century. He was in turn joined by Gordon Lawrence, the SA over 65 champion.
Their board three was Deon Pick who together with the first two players also
competed in the World Seniors in Germany last year. 2018 Commonwealth Senior
Champion Dr Andrew Southey who was the headline act for Hermanus chess club and
the SA over fifty champion Mark Lewis, was board three for Steinitz. During the
rugby on the Sunday Dr Southey was joined by his lovely wife. They will be
celebrating their fiftieth wedding anniversary this year! We congratulate them
on this tremendous achievement!!
Riversdal was out in force with four teams while Blackjacks from Cape Town came with three teams. Well done to these teams!! There were twenty five teams in all, with teams coming from as far afield as Pacaltsdorp, George Chess Club who sported chess sweaters that said Checkmate, Slangrivier Chess Club, Swellendam Chess club, Kleinmond, Zwelisha Chess Club, The Simons Town Military Chess Club, Oudsthoorn Chess Club and Barrydale Chess club. This was a good representation of chess clubs from across the Western Cape province. For this year, Overberg also requested that an under 14 C section be introduced. 6 teams competed in this section.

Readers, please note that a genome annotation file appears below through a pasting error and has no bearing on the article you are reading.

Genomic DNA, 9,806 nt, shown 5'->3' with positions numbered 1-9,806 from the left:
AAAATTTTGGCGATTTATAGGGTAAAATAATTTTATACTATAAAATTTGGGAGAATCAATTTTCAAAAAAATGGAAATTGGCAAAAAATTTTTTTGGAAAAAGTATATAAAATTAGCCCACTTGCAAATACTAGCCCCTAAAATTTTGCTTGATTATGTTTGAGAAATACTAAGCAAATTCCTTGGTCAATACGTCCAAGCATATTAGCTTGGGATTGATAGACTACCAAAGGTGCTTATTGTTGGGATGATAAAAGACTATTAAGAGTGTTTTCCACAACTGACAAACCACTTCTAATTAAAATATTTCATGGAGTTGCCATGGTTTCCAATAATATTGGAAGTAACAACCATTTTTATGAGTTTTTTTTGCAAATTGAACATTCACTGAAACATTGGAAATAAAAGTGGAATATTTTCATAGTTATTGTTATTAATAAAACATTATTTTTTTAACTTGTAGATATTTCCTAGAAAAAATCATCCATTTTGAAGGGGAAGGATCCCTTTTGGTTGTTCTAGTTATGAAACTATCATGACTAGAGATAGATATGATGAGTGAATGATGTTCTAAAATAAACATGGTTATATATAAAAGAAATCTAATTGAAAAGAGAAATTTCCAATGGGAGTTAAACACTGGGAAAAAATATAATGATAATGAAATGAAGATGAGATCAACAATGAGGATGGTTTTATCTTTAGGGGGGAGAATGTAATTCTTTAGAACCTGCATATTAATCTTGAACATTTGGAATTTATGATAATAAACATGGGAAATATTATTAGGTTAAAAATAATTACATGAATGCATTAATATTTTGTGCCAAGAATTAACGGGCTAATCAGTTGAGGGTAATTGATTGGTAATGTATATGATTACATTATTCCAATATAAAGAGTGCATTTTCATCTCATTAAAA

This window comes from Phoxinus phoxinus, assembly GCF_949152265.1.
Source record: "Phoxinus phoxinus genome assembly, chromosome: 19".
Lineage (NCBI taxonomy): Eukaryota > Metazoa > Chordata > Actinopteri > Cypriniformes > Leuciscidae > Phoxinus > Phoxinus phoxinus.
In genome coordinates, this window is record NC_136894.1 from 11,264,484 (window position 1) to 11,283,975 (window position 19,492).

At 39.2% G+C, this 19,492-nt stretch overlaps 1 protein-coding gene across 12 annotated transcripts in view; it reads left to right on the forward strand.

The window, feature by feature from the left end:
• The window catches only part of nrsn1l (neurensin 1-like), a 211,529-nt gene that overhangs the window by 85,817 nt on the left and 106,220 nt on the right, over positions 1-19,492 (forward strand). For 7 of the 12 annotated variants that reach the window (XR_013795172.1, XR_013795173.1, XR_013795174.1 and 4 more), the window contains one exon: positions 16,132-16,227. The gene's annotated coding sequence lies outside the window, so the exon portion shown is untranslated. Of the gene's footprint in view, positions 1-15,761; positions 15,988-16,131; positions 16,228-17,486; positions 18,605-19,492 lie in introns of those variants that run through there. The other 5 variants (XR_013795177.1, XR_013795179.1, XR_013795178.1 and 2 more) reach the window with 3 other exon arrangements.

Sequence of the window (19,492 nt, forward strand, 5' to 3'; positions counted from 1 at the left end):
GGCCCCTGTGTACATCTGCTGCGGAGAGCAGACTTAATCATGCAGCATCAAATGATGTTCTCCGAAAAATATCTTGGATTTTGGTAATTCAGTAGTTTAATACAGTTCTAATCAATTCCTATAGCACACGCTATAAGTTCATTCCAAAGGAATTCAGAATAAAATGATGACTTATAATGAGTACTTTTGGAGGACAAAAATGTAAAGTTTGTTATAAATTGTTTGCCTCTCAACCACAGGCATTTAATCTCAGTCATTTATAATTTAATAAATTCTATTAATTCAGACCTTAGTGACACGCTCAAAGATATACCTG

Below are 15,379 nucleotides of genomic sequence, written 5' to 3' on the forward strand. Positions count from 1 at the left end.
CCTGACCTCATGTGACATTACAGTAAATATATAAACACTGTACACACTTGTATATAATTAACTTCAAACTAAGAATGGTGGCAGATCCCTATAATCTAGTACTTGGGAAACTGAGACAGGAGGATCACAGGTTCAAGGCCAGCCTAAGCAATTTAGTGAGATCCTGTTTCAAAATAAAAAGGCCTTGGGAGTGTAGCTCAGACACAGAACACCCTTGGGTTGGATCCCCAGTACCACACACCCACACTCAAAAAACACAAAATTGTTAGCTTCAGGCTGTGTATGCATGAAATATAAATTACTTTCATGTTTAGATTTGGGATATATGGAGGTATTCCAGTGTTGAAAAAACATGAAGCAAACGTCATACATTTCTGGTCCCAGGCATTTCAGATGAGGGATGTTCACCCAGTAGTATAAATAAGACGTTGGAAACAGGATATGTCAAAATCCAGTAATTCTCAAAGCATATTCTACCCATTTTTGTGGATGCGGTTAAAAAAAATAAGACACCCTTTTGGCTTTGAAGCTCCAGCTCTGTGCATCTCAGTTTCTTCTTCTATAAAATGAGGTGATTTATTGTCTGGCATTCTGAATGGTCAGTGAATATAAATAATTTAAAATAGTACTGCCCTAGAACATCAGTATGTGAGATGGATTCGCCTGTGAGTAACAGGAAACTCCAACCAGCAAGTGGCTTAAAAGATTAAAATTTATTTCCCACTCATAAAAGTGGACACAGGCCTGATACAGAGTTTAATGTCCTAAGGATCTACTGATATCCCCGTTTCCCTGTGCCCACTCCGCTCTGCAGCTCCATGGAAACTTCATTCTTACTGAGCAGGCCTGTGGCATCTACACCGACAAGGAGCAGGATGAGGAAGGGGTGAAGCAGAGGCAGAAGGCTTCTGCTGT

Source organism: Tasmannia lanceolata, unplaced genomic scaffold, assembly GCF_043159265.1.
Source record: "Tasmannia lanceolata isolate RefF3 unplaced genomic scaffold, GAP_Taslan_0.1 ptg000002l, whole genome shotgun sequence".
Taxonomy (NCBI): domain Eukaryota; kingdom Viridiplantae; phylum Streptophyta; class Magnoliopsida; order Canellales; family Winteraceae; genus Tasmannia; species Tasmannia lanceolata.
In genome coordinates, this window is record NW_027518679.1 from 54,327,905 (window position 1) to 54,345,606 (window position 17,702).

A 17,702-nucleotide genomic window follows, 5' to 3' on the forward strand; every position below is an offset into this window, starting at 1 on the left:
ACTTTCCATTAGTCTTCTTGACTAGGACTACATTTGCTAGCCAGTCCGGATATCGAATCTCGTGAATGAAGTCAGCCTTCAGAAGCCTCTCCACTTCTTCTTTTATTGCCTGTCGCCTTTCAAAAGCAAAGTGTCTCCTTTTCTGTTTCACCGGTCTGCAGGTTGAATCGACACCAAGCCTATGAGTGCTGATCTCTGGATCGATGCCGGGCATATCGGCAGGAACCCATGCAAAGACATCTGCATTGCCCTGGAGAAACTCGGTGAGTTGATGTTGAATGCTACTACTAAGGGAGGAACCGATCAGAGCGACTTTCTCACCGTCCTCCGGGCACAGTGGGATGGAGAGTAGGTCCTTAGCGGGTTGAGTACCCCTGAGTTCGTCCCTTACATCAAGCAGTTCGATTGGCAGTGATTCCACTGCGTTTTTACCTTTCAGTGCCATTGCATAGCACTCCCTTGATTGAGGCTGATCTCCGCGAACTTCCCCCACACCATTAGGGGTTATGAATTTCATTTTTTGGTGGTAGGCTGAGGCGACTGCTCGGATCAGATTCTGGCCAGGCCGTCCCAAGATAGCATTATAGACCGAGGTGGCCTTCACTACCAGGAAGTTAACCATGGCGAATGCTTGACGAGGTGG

The first round started on Friday night 25 October. A captains meeting was held in the playing venue. It was agreed that 19 teams would compete in a Swiss and that the results would then be separated into an A and B Section. The first round largely went to form with the top teams all securing six nil victories against their lower rated opponents.
two though proved to be very interesting with Steinitz immediately paired
against Blackjacks A in the second round. This was a bit unexpected as I